Higher maximum penalties may also apply if the crime involved delivery to a child. With limited exceptions, the court has the authority to suspend a sentence of less than 10 years and to place the defendant on community supervision (probation).

Possession of Marijuana

The knowing or intentional possession of a “usable quantity” of marijuana is a crime. The phrase “usable quantity” has no precise definition. It is meant to provide a defense if a defendant is arrested for possessing trace amounts, such as a few flakes of marijuana in a plastic bag. If the amount possessed would enable the defendant to roll a joint, however, Texas courts consider the quantity to be a usable amount.

One court decision affirmed a possession conviction based on a third of a gram that had been rolled into a cigarette. Although a smaller quantity could arguably be smoked in a pipe, a jury might be persuaded that the amount possessed was too small to get a user high and was therefore not a usable amount, given the intended use of marijuana.

Texas has no medical marijuana law. Texas courts have rejected the defense that the possession of marijuana is legally justified as a necessity to relieve pain or to treat a medical condition.

The information we provide about the meaning of “possession” of controlled substances that are included in penalty groups applies equally to possession of marijuana. Be sure to read our article on drug possession if you are arrested for possession of marijuana.

Possession of Marijuana Penalties

The penalty for possession of marijuana depends upon the amount of marijuana possessed. Mature stalks and sterilized seeds are excluded when weighing marijuana.

  • Two ounces or less. The crime is a class B misdemeanor, punishable by a maximum jail sentence of 180 days.
  • More than two ounces but not more than 4 ounces. The crime is a class A misdemeanor, punishable by a maximum jail sentence of one year.
  • More than four ounces but not more than 5 pounds. The crime is a state jail felony, punishable by a state jail sentence of not less than 180 days or more than 2 years.
  • More than five pounds but not more than 50 pounds. The crime is a third degree felony, punishable by a prison sentence of not less than 2 years or more than 10 years.
  • More than 50 pounds but less than 2,000 pounds. The crime is a second degree felony, punishable by a prison sentence of not less than 2 years or more than 20 years.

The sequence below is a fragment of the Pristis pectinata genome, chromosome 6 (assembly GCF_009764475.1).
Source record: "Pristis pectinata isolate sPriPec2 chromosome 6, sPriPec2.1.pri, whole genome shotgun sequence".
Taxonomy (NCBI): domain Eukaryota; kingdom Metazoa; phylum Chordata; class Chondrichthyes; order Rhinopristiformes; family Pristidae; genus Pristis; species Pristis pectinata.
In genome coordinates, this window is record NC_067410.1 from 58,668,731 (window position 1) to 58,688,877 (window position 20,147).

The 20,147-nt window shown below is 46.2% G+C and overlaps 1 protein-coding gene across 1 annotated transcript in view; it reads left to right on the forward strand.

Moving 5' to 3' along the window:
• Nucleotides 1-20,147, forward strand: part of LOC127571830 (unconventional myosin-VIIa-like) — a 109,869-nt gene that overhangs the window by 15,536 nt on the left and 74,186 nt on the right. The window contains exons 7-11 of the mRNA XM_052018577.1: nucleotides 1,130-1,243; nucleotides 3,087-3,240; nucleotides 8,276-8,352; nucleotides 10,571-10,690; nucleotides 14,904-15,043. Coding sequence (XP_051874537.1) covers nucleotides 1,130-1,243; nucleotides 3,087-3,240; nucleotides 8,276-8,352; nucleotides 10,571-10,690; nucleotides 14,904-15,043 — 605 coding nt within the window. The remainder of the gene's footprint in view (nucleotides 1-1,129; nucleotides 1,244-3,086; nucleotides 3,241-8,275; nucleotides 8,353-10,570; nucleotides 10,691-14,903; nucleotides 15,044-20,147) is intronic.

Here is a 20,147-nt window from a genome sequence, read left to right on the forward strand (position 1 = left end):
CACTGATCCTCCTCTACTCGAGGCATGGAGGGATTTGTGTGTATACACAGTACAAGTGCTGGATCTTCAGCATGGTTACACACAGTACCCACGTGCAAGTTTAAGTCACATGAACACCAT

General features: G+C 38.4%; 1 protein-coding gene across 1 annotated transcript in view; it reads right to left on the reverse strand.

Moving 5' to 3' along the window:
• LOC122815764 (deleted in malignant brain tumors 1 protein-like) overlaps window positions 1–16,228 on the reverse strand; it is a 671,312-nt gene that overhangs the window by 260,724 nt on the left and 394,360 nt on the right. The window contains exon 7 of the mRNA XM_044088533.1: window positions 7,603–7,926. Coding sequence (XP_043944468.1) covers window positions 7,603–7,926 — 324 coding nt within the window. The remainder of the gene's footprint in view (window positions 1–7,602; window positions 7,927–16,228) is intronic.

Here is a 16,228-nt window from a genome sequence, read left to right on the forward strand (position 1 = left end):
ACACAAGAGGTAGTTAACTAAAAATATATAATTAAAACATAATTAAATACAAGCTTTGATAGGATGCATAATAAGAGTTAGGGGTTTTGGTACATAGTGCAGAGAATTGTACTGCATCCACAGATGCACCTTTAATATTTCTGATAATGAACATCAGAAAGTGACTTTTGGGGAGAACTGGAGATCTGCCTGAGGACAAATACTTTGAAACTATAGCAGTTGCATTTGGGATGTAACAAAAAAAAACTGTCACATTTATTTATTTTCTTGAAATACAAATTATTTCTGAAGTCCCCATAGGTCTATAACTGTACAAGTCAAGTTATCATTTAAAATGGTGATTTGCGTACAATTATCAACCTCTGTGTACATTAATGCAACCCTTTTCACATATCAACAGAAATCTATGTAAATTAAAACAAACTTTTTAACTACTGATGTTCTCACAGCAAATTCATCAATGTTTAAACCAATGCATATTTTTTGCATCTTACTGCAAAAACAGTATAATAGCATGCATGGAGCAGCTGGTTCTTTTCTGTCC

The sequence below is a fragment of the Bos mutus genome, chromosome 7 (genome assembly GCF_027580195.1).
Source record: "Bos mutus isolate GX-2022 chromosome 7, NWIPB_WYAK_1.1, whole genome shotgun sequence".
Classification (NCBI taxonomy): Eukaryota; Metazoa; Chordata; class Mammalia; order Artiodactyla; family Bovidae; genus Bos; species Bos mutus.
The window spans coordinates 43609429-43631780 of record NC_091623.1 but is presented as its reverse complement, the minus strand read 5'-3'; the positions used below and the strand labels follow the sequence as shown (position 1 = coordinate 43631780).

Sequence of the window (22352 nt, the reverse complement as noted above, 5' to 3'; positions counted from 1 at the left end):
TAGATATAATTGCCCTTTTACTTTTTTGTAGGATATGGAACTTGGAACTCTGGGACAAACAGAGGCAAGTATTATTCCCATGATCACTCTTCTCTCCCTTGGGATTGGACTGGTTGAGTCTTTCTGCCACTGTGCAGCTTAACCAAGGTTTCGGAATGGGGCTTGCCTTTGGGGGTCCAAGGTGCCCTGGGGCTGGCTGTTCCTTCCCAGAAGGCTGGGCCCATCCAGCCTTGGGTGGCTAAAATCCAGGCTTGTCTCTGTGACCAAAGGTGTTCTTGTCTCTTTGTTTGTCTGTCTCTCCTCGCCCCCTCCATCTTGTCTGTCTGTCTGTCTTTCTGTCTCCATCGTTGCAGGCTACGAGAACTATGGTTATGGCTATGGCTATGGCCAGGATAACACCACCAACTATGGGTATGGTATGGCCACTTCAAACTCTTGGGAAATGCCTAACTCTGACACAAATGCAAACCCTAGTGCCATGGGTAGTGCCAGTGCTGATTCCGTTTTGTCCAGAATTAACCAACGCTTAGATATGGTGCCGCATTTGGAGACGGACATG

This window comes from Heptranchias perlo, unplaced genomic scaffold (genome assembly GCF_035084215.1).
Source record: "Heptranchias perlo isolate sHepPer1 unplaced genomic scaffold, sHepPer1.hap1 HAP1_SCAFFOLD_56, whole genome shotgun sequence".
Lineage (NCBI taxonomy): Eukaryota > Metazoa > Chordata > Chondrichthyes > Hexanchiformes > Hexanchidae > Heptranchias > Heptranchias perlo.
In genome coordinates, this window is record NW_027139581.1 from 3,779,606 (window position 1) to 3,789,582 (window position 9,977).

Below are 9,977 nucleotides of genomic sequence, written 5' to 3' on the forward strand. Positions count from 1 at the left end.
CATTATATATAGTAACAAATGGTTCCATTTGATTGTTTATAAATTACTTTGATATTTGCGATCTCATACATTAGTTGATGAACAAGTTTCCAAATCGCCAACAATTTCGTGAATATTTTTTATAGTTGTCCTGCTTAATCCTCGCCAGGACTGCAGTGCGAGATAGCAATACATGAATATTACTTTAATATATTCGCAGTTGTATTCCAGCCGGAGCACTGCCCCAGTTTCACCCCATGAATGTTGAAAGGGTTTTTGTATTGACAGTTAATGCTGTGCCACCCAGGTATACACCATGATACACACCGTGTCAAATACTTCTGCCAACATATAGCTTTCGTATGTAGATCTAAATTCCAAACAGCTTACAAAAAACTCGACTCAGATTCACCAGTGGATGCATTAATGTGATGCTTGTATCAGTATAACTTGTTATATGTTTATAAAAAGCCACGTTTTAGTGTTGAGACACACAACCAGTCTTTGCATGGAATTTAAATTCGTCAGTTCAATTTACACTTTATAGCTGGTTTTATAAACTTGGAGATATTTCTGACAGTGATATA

• More than 2,000 pounds. The crime is punishable by a prison sentence of not less than 5 years or more than 99 years, or by a term of life imprisonment.

If the possession conviction is for a state jail felony, the crime involves no more than 1 pound of marijuana, and the defendant has no prior felony convictions, the court must suspend the sentence and place the defendant on community supervision (probation). In other cases, the court has discretion to suspend a sentence of less than 10 years and to impose a term of community supervision.

Synthetic Cannabinoids and THC

The marijuana offenses described above apply to marijuana in its natural form (that is, to the cannabis plant or to parts of the plant that have been harvested). Synthetic cannabinoids, commonly known by a variety of street name that include Spice and K2, are included in a penalty group. They are covered by the laws that apply to delivery, possession with intent, or possession of drugs that are included within a penalty group. Our article on synthetic cannabinoids explains the potential penalties associated with the violation of those laws.

Tetrahydrocannabinol, or THC, is the active chemical ingredient in marijuana. It is possible, but uncommon, to extract THC from marijuana and to possess or market THC in its chemical form. The crimes of delivery, possession with intent to deliver, or possession of THC are punishable by the penalties specified in penalty group 2.

Have a Drug Lawyer Help You Today

Conviction of a marijuana offense in Lubbock can have serious consequences that go beyond the punishment imposed. To determine whether defenses are available in your case that might help you avoid those consequences, talk to a lawyer at Hamilton Grant.